Summer bulbs are classified as the less hardy corms, bulbs, tubers, and rhizomes that flourish and thrive during the summer months, such as dahlias, cannas, caladiums, elephant ear, tuberous begonias, tuberoses, gladiolus, and acidanthera. The winter hardy bulbs like daffodil, hyacinth, and crocus are spring flowering and must be planted in fall.
However, we have discovered with some of our mild winters, even some of our summer bulbs are faring well and thriving year after year without the late fall ritual of digging and storage. Glads and cannas have been known to come back several years in a row, acting like a hardy perennial. Acidanthera and dahlia actually survived the winter of ’16-’17, a noteworthy and rare occurance.
The Process –
Once a hard freeze has killed back most of the foliage, or the the leaves have turned yellow or brown naturally, the bulbs can be lifted from the ground or taken out of their pots. Air dry in a shady location for about a week. Do not wash the soil off the bulbs as this removes an important protective layer.
After 7-10 days, brush off extra soil (again, do not get the bulbs wet!!!) and get ready to pack into paper bags or cardboard boxes. This is a good time to divide large clumps and separate the bulbs. Either wrap the bulbs in newspaper or shredded paper, or submerge them in packing peanuts, dry sand, vermiculite, or peat moss. The goal is to keep the bulbs from touching each other and allowing air flow so the bulbs can “breathe”.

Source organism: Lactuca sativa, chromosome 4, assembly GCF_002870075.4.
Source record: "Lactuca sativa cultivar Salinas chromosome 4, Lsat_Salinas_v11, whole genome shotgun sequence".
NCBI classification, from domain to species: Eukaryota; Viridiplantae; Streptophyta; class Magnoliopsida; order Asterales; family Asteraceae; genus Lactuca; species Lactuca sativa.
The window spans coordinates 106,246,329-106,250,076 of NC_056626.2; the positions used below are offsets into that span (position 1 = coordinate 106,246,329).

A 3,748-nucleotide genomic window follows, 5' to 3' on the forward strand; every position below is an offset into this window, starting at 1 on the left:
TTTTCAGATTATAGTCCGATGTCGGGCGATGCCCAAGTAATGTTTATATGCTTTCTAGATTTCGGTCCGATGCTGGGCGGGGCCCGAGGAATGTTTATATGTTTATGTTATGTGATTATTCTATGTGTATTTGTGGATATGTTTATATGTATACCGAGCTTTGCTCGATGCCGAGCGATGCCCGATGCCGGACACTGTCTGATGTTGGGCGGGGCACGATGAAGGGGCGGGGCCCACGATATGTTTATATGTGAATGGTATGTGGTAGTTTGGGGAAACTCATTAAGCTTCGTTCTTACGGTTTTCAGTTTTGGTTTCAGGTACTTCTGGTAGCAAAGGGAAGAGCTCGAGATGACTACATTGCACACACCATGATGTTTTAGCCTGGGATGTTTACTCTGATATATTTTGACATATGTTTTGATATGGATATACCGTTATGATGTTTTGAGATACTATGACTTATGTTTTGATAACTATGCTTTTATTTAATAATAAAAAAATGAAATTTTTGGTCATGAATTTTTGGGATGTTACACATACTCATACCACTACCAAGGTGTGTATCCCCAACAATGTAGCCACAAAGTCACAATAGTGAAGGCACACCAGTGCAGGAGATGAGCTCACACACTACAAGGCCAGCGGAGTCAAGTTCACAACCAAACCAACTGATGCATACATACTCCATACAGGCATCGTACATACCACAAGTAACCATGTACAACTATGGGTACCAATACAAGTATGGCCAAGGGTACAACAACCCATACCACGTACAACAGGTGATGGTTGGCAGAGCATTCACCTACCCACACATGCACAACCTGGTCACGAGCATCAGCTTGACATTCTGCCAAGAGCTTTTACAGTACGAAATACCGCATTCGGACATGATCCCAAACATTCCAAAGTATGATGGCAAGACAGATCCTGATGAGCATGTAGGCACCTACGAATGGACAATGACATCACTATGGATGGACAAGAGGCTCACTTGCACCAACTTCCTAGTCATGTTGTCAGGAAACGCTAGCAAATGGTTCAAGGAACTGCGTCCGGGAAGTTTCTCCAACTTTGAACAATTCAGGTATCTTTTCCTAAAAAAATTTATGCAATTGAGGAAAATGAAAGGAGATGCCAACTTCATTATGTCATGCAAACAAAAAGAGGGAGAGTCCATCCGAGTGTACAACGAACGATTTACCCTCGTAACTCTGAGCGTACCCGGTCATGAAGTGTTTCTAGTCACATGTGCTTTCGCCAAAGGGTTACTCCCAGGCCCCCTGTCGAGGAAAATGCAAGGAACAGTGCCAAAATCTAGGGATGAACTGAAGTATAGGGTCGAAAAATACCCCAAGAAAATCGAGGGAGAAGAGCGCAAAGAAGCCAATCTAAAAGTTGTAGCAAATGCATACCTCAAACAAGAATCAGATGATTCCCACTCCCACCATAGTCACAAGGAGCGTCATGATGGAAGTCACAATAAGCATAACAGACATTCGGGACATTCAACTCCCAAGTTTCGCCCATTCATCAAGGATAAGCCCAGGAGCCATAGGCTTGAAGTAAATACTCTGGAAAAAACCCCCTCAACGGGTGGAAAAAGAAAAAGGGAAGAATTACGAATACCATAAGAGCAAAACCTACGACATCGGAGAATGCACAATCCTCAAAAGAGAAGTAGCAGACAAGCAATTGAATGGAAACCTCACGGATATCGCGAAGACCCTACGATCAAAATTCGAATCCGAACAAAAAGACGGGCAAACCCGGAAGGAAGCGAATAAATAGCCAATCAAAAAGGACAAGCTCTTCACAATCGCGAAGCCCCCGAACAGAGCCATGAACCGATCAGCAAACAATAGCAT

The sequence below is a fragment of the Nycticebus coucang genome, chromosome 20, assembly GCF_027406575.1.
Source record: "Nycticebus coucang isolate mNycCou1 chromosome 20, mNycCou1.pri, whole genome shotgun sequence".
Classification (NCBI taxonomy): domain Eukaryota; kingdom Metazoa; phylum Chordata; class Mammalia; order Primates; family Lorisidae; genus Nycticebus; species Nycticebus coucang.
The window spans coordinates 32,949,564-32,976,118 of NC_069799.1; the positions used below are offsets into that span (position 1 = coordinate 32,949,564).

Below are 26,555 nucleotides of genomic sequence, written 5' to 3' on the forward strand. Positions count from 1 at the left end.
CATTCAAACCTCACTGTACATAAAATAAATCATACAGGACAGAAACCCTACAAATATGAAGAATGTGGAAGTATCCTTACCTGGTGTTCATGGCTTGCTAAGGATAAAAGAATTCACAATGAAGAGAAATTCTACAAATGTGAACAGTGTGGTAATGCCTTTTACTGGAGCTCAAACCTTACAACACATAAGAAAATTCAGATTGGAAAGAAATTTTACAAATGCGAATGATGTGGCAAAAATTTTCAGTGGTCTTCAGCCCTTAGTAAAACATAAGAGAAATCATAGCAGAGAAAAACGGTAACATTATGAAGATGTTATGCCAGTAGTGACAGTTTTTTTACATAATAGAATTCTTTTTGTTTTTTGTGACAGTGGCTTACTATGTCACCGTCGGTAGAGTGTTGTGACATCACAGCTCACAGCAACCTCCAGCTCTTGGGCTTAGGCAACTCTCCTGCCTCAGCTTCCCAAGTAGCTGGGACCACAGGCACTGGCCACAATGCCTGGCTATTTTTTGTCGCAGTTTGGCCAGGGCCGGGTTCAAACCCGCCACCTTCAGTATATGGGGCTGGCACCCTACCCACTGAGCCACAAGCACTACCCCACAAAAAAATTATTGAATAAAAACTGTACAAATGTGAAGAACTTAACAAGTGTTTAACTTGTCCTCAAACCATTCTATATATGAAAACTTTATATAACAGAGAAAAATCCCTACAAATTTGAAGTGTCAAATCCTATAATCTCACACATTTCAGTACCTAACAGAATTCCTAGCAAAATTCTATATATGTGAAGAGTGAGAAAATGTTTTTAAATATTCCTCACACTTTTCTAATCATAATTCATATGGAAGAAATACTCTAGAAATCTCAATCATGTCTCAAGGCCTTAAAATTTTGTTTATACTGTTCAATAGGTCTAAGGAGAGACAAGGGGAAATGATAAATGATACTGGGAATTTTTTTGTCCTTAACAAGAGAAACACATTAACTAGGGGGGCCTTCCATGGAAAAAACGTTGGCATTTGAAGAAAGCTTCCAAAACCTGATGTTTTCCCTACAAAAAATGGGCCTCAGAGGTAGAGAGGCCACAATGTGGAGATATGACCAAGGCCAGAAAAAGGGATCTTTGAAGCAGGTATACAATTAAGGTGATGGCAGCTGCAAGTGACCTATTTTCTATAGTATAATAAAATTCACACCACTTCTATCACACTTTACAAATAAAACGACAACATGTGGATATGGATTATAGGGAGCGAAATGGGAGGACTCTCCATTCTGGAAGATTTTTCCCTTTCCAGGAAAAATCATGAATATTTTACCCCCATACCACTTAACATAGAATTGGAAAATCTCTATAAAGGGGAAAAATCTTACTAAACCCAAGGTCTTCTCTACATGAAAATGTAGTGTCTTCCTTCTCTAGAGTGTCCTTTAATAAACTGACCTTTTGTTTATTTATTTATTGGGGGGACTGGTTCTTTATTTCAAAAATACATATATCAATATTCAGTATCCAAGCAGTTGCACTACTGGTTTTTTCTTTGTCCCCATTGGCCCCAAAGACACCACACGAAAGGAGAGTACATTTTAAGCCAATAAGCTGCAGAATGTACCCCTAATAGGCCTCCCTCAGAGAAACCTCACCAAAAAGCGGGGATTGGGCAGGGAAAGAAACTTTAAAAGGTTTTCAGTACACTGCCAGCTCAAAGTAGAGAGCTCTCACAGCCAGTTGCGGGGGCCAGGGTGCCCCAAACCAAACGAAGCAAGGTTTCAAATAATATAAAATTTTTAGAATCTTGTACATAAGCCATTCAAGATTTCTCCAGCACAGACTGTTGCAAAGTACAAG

Store the bulbs in the dark at about 50 degrees (45-60 is acceptable). Cool temperatures slow down the respiration process of the bulbs. Remember, these are living plants.
The bulbs can be removed as early as February or March if potting up and growing in a sunny window or greenhouse. If planting directly into the ground, unpack and plant in mid-April.
Secrets to Success:
- Bulbs must be cured at least 7 days after digging, in an area out of sunlight that won’t freeze.
- Do not wash bulbs or get wet at any time after digging.
- Bulbs that touch each other are more likely to rot. Separation with a dry, inert material improve viability.
- Storing bulbs around 50 degrees is best.
Though many summer bulbs seem to be hardy enough in Missouri, one might consider saving these bulbs in the possible incidence of rodent damage or unusually cold winter weather.